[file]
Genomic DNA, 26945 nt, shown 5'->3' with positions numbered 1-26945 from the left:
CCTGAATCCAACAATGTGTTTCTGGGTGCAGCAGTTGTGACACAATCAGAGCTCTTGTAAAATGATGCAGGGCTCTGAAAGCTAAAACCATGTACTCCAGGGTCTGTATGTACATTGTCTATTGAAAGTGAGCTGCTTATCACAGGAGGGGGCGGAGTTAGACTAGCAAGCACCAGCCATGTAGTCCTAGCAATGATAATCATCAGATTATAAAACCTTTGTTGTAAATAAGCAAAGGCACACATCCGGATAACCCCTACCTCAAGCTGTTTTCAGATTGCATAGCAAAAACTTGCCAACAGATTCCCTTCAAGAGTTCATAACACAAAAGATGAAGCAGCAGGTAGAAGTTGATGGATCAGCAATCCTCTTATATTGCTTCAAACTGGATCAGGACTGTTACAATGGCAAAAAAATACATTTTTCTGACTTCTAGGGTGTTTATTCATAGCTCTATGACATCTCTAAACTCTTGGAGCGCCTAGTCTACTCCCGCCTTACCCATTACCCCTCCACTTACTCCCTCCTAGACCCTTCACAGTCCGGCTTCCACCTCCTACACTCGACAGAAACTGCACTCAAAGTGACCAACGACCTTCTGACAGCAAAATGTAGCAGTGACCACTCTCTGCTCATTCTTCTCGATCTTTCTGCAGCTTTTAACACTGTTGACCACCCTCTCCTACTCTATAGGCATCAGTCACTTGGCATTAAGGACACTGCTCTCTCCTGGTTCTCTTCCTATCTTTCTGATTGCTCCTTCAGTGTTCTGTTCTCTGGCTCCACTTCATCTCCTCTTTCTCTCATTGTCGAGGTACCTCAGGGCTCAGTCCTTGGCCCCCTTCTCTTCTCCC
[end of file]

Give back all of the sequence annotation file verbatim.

Genomic DNA, 26945 nt, shown 5'->3' with positions numbered 1-26945 from the left:
CCTGAATCCAACAATGTGTTTCTGGGTGCAGCAGTTGTGACACAATCAGAGCTCTTGTAAAATGATGCAGGGCTCTGAAAGCTAAAACCATGTACTCCAGGGTCTGTATGTACATTGTCTATTGAAAGTGAGCTGCTTATCACAGGAGGGGGCGGAGTTAGACTAGCAAGCACCAGCCATGTAGTCCTAGCAATGATAATCATCAGATTATAAAACCTTTGTTGTAAATAAGCAAAGGCACACATCCGGATAACCCCTACCTCAAGCTGTTTTCAGATTGCATAGCAAAAACTTGCCAACAGATTCCCTTCAAGAGTTCATAACACAAAAGATGAAGCAGCAGGTAGAAGTTGATGGATCAGCAATCCTCTTATATTGCTTCAAACTGGATCAGGACTGTTACAATGGCAAAAAAATACATTTTTCTGACTTCTAGGGTGTTTATTCATAGCTCTATGACATCTCTAAACTCTTGGAGCGCCTAGTCTACTCCCGCCTTACCCATTACCCCTCCACTTACTCCCTCCTAGACCCTTCACAGTCCGGCTTCCACCTCCTACACTCGACAGAAACTGCACTCAAAGTGACCAACGACCTTCTGACAGCAAAATGTAGCAGTGACCACTCTCTGCTCATTCTTCTCGATCTTTCTGCAGCTTTTAACACTGTTGACCACCCTCTCCTACTCTATAGGCATCAGTCACTTGGCATTAAGGACACTGCTCTCTCCTGGTTCTCTTCCTATCTTTCTGATTGCTCCTTCAGTGTTCTGTTCTCTGGCTCCACTTCATCTCCTCTTTCTCTCATTGTCGAGGTACCTCAGGGCTCAGTCCTTGGCCCCCTTCTCTTCTCCC